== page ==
Barriers to giving palliative care can be the lack of professional and public awareness about the benefits of palliative care, shortage of workforce and training which is inadequate. Other factors can be the capacity of the organization is insufficient, inadequate evidence for effective and safe practice and oversight. Specialists in palliative care fall short of numbers by looking at the current population. It will be unrealistic to think that specialist in the workforce will be enough to take care of the needs of the people who all are ill. The capacity of palliative care is largely absent for individuals suffering from chronic diseases and are at living in their homes, nursing homes or in the village area. The experts have the duty to attain only the most complicated cases or the ones who are closest to life’s end. Other risks to palliative care can be under the treatment of the patient, poor care quality and too much expenditure (Meier et al., 2017).
To improve the standards and to eliminate the barriers, the nurse also needs to check and monitor the well-being and functional status of the patient by making talks about the issues they are facing emotionally. Hence, giving the patient’s spiritual and psychosocial care in addition to the physical one. Nurses should also be able to tell their vision of how holistic palliative care will benefit the patient. The nurses besides this should focus on providing the best care while working with relatives and patients when the relationships between them are difficult. Nurses to provide best practice should have interpersonal skills and emotions of warmth, genuineness, kindness and compassion. They should also be open towards the live experiences of the patient and their history. They should also be dedicated to educating and supporting the patient and his family (Sekse, Hunskår, & Ellingsen, 2018).
Bernard, M., Strasser, F., Gamondi, C., Braunschweig, G., Forster, M., Kaspers-Elekes, K., ... & Marthy, S. (2017). Relationship between spirituality, meaning in life, psychological distress, wish for hastened death, and their influence on quality of life in palliative care patients. Journal of Pain and Symptom Management, 54(4), 514-522.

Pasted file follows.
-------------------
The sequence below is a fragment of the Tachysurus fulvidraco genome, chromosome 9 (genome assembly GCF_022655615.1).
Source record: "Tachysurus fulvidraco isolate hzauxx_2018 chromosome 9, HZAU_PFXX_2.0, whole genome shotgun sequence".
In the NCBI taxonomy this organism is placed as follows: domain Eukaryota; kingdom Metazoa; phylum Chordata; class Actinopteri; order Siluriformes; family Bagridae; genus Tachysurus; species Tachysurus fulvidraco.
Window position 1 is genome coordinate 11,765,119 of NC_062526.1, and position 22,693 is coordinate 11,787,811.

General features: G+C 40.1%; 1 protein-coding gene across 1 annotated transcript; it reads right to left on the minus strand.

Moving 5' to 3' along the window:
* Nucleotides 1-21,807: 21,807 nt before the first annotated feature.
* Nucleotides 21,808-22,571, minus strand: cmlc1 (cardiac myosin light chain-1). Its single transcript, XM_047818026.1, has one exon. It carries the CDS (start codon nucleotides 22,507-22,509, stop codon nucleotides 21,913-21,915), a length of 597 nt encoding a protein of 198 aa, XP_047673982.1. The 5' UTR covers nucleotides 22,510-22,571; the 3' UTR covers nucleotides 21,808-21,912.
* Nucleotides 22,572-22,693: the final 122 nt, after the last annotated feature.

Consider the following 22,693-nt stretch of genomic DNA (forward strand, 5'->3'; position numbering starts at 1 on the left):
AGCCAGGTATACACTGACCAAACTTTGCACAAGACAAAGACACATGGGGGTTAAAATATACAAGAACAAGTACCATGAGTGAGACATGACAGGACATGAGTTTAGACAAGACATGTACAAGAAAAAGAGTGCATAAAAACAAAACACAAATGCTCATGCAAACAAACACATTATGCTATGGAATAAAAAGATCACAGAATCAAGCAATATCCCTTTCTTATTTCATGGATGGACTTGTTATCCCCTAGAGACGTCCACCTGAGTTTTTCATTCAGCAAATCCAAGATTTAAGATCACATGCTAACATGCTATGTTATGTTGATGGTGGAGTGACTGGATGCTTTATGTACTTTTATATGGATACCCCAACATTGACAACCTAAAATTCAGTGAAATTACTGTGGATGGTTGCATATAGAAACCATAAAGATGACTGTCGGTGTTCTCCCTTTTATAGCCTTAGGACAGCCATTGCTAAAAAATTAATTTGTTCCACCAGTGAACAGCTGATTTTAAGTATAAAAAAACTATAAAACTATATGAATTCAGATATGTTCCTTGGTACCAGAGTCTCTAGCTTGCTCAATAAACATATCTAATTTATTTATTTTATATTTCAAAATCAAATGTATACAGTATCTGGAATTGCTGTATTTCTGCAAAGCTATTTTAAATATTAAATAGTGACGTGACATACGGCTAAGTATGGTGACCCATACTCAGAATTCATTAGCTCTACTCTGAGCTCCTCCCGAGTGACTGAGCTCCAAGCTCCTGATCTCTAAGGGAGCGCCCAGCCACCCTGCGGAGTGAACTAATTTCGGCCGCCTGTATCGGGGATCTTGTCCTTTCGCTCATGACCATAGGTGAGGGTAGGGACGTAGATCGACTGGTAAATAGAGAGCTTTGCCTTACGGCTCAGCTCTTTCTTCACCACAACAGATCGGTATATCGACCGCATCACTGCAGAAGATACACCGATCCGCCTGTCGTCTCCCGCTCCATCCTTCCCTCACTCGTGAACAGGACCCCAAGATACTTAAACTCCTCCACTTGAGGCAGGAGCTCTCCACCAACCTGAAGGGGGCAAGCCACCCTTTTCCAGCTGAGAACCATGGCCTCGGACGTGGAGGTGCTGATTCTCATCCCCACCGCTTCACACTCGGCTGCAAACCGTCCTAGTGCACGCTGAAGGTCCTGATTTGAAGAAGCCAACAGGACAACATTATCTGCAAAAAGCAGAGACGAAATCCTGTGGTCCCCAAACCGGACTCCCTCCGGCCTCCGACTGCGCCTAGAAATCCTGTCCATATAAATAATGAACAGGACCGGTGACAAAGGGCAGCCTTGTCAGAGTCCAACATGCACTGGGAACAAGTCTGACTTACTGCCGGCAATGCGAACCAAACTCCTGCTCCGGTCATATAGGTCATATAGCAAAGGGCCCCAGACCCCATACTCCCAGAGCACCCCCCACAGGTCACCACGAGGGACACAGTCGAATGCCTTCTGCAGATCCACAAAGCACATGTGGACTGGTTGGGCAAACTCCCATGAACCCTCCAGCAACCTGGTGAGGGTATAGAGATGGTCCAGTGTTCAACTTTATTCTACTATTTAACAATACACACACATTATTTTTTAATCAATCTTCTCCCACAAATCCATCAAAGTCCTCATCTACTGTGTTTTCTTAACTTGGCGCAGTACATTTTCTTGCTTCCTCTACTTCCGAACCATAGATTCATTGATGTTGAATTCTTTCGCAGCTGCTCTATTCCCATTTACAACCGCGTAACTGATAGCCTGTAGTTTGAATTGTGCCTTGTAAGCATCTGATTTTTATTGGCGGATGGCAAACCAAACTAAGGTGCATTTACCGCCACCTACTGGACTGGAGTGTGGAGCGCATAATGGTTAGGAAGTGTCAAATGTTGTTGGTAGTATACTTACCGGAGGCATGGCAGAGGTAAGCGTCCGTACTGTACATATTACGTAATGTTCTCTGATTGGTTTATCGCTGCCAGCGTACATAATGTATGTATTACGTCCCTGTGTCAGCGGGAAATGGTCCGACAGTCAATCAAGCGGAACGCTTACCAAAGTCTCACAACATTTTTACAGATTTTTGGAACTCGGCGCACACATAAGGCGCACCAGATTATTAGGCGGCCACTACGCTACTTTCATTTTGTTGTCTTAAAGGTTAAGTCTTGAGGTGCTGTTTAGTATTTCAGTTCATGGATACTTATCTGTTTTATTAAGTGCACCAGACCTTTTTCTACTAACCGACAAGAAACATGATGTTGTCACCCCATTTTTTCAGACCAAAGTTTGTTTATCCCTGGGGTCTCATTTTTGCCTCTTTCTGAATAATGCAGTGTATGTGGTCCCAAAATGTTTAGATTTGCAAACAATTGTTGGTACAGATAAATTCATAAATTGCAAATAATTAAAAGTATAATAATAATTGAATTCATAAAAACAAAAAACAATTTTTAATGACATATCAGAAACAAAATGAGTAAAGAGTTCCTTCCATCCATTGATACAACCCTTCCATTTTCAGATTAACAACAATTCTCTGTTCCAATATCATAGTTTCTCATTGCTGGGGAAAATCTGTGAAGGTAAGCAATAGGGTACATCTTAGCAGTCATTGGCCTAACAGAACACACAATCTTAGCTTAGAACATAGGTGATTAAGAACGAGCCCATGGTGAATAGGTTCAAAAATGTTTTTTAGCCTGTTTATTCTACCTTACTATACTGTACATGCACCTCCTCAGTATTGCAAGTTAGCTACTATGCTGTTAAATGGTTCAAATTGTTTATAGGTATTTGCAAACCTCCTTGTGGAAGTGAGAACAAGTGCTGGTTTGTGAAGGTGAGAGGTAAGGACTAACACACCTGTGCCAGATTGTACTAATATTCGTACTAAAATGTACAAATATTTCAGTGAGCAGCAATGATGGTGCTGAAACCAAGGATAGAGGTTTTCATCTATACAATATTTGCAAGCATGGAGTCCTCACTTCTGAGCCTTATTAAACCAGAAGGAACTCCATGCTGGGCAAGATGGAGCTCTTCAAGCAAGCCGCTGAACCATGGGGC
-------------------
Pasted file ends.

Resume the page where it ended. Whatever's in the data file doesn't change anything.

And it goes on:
Fox, M. Y. (2014). Improving communication with patients and families in the intensive care unit: palliative care strategies for the intensive care unit nurse. Journal of Hospice & Palliative Nursing, 16(2), 93-98.
Frey, R. A., Barham, S., Balmer, D., Robinson, J., Boyd, M., & Gott, M. (2020). Palliative care delivery in residential aged care: Bereaved family member experiences of the Supportive Hospice Aged Residential Exchange (SHARE) intervention.BMC Palliation Care, 19, 127. https://doi.org/10.1186/s12904-020-00633-x
Meier, D. E., Back, A. L., Berman, A., Block, S. D., Corrigan, J. M., & Morrison, R. S. (2017). A national strategy for palliative care. Health Affairs, 36(7), 1265-1273.
Palliative care, Australian Government.(2020). National palliative care standards. Retrieved from https://palliativecare.org.au/standards
Sawatzky, R., Porterfield, P., Roberts, D., Lee, J., Liang, L., Reimer-Kirkham, S., Pesut, B., Schalkwyk, T., Stajduhar, K., Tayler, C., Baumbusch, J., & Thorne, S. (2017). Embedding a palliative approach in nursing care delivery: An integrated knowledge synthesis. Advances in Nursing Science, 40(3), 261–277. https://doi.org/10.1097/ANS.0000000000000163
Sekse, R. J. T., Hunskår, I., & Ellingsen, S. (2018). The nurse's role in palliative care: A qualitative meta‐synthesis. Journal of Clinical Nursing, 27(1-2), e21-e38.